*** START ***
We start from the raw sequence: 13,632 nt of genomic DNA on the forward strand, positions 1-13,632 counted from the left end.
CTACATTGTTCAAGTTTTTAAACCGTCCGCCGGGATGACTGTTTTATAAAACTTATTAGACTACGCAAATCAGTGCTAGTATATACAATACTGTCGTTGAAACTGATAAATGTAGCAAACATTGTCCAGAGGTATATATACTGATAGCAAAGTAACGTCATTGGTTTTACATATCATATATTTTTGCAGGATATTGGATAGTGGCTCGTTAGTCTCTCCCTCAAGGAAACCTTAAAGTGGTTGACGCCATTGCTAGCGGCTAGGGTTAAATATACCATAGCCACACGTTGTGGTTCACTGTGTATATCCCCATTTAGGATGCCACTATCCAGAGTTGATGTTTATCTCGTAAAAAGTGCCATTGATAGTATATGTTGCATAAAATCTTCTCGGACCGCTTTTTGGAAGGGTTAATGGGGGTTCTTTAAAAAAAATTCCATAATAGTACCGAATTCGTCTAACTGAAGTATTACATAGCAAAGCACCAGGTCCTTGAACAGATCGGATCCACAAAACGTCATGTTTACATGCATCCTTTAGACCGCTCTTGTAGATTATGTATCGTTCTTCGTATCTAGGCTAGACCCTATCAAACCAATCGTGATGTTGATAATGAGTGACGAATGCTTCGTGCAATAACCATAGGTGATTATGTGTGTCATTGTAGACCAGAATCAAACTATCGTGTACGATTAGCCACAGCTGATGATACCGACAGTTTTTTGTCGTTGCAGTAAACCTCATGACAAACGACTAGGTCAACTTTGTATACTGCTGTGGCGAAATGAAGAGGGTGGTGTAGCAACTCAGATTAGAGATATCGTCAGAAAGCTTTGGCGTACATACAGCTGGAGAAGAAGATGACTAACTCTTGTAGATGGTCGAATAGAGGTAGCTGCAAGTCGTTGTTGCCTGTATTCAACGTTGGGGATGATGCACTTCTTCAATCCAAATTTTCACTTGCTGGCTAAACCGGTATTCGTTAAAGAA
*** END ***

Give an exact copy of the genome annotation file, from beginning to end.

We start from the raw sequence: 13,632 nt of genomic DNA on the forward strand, positions 1-13,632 counted from the left end.
CTACATTGTTCAAGTTTTTAAACCGTCCGCCGGGATGACTGTTTTATAAAACTTATTAGACTACGCAAATCAGTGCTAGTATATACAATACTGTCGTTGAAACTGATAAATGTAGCAAACATTGTCCAGAGGTATATATACTGATAGCAAAGTAACGTCATTGGTTTTACATATCATATATTTTTGCAGGATATTGGATAGTGGCTCGTTAGTCTCTCCCTCAAGGAAACCTTAAAGTGGTTGACGCCATTGCTAGCGGCTAGGGTTAAATATACCATAGCCACACGTTGTGGTTCACTGTGTATATCCCCATTTAGGATGCCACTATCCAGAGTTGATGTTTATCTCGTAAAAAGTGCCATTGATAGTATATGTTGCATAAAATCTTCTCGGACCGCTTTTTGGAAGGGTTAATGGGGGTTCTTTAAAAAAAATTCCATAATAGTACCGAATTCGTCTAACTGAAGTATTACATAGCAAAGCACCAGGTCCTTGAACAGATCGGATCCACAAAACGTCATGTTTACATGCATCCTTTAGACCGCTCTTGTAGATTATGTATCGTTCTTCGTATCTAGGCTAGACCCTATCAAACCAATCGTGATGTTGATAATGAGTGACGAATGCTTCGTGCAATAACCATAGGTGATTATGTGTGTCATTGTAGACCAGAATCAAACTATCGTGTACGATTAGCCACAGCTGATGATACCGACAGTTTTTTGTCGTTGCAGTAAACCTCATGACAAACGACTAGGTCAACTTTGTATACTGCTGTGGCGAAATGAAGAGGGTGGTGTAGCAACTCAGATTAGAGATATCGTCAGAAAGCTTTGGCGTACATACAGCTGGAGAAGAAGATGACTAACTCTTGTAGATGGTCGAATAGAGGTAGCTGCAAGTCGTTGTTGCCTGTATTCAACGTTGGGGATGATGCACTTCTTCAATCCAAATTTTCACTTGCTGGCTAAACCGGTATTCGTTAAAGAA